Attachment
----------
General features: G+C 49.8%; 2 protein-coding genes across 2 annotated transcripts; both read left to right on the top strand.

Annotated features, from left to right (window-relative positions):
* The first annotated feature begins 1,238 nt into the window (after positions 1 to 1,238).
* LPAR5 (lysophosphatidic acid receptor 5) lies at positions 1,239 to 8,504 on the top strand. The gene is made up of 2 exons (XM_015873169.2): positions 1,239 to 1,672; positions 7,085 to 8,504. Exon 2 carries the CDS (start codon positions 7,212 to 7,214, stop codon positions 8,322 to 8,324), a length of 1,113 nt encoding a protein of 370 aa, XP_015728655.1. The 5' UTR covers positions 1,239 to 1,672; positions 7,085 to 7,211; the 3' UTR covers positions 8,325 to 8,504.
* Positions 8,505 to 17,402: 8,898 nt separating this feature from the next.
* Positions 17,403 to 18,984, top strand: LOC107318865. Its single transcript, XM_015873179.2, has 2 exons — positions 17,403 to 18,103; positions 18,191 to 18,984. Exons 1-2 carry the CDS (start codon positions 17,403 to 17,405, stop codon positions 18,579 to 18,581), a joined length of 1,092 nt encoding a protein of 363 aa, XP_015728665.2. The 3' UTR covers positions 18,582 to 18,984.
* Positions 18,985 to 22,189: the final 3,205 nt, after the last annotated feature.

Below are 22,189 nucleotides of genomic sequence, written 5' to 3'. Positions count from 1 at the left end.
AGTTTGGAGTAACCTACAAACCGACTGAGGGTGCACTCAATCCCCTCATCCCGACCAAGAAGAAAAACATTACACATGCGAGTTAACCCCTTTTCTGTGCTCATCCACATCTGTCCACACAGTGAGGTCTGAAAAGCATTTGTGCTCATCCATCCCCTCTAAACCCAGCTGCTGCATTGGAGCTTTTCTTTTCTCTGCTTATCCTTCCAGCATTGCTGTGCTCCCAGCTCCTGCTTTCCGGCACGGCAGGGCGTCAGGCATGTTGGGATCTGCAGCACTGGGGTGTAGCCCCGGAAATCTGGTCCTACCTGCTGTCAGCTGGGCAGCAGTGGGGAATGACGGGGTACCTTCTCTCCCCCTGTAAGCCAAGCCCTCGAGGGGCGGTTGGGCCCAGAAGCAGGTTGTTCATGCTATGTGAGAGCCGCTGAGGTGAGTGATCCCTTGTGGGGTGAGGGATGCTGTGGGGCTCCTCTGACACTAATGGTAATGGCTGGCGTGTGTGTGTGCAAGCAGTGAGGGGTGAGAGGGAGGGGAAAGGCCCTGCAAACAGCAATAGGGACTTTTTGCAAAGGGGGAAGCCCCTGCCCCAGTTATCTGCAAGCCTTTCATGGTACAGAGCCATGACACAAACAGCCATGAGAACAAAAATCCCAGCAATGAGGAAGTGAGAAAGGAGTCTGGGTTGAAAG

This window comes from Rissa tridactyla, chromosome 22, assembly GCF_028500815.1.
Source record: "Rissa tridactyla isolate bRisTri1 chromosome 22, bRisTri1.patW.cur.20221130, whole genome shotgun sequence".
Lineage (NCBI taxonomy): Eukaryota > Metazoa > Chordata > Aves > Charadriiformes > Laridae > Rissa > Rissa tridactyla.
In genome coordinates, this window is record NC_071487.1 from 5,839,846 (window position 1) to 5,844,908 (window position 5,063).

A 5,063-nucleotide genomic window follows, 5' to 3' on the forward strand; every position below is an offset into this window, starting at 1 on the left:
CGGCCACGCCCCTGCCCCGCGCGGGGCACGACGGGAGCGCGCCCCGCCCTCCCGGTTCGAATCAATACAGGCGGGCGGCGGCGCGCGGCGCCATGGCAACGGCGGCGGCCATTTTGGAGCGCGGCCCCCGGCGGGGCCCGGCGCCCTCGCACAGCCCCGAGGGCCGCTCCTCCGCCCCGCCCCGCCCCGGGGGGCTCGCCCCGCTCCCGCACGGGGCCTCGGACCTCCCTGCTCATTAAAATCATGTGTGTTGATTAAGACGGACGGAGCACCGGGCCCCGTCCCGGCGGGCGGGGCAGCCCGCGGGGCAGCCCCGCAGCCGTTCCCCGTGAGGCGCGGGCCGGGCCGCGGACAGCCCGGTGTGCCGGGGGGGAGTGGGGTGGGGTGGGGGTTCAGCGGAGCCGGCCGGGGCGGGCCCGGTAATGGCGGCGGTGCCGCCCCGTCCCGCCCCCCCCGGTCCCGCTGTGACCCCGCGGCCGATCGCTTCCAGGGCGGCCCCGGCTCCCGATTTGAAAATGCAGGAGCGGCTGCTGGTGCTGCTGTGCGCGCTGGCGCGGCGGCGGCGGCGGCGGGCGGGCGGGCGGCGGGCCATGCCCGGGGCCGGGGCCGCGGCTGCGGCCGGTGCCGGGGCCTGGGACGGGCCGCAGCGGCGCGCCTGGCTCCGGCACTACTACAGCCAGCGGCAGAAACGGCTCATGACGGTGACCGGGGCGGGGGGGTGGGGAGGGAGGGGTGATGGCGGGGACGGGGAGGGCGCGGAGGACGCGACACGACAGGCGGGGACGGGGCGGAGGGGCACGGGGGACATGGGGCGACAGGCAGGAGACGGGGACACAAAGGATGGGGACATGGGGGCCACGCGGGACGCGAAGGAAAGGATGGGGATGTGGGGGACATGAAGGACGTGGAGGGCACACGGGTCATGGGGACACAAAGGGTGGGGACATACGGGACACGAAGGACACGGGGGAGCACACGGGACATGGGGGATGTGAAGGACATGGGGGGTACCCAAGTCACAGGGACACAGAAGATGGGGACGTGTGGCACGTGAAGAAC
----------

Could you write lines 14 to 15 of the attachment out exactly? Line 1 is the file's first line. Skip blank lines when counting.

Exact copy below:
A 5,063-nucleotide genomic window follows, 5' to 3' on the forward strand; every position below is an offset into this window, starting at 1 on the left:
CGGCCACGCCCCTGCCCCGCGCGGGGCACGACGGGAGCGCGCCCCGCCCTCCCGGTTCGAATCAATACAGGCGGGCGGCGGCGCGCGGCGCCATGGCAACGGCGGCGGCCATTTTGGAGCGCGGCCCCCGGCGGGGCCCGGCGCCCTCGCACAGCCCCGAGGGCCGCTCCTCCGCCCCGCCCCGCCCCGGGGGGCTCGCCCCGCTCCCGCACGGGGCCTCGGACCTCCCTGCTCATTAAAATCATGTGTGTTGATTAAGACGGACGGAGCACCGGGCCCCGTCCCGGCGGGCGGGGCAGCCCGCGGGGCAGCCCCGCAGCCGTTCCCCGTGAGGCGCGGGCCGGGCCGCGGACAGCCCGGTGTGCCGGGGGGGAGTGGGGTGGGGTGGGGGTTCAGCGGAGCCGGCCGGGGCGGGCCCGGTAATGGCGGCGGTGCCGCCCCGTCCCGCCCCCCCCGGTCCCGCTGTGACCCCGCGGCCGATCGCTTCCAGGGCGGCCCCGGCTCCCGATTTGAAAATGCAGGAGCGGCTGCTGGTGCTGCTGTGCGCGCTGGCGCGGCGGCGGCGGCGGCGGGCGGGCGGGCGGCGGGCCATGCCCGGGGCCGGGGCCGCGGCTGCGGCCGGTGCCGGGGCCTGGGACGGGCCGCAGCGGCGCGCCTGGCTCCGGCACTACTACAGCCAGCGGCAGAAACGGCTCATGACGGTGACCGGGGCGGGGGGGTGGGGAGGGAGGGGTGATGGCGGGGACGGGGAGGGCGCGGAGGACGCGACACGACAGGCGGGGACGGGGCGGAGGGGCACGGGGGACATGGGGCGACAGGCAGGAGACGGGGACACAAAGGATGGGGACATGGGGGCCACGCGGGACGCGAAGGAAAGGATGGGGATGTGGGGGACATGAAGGACGTGGAGGGCACACGGGTCATGGGGACACAAAGGGTGGGGACATACGGGACACGAAGGACACGGGGGAGCACACGGGACATGGGGGATGTGAAGGACATGGGGGGTACCCAAGTCACAGGGACACAGAAGATGGGGACGTGTGGCACGTGAAGAAC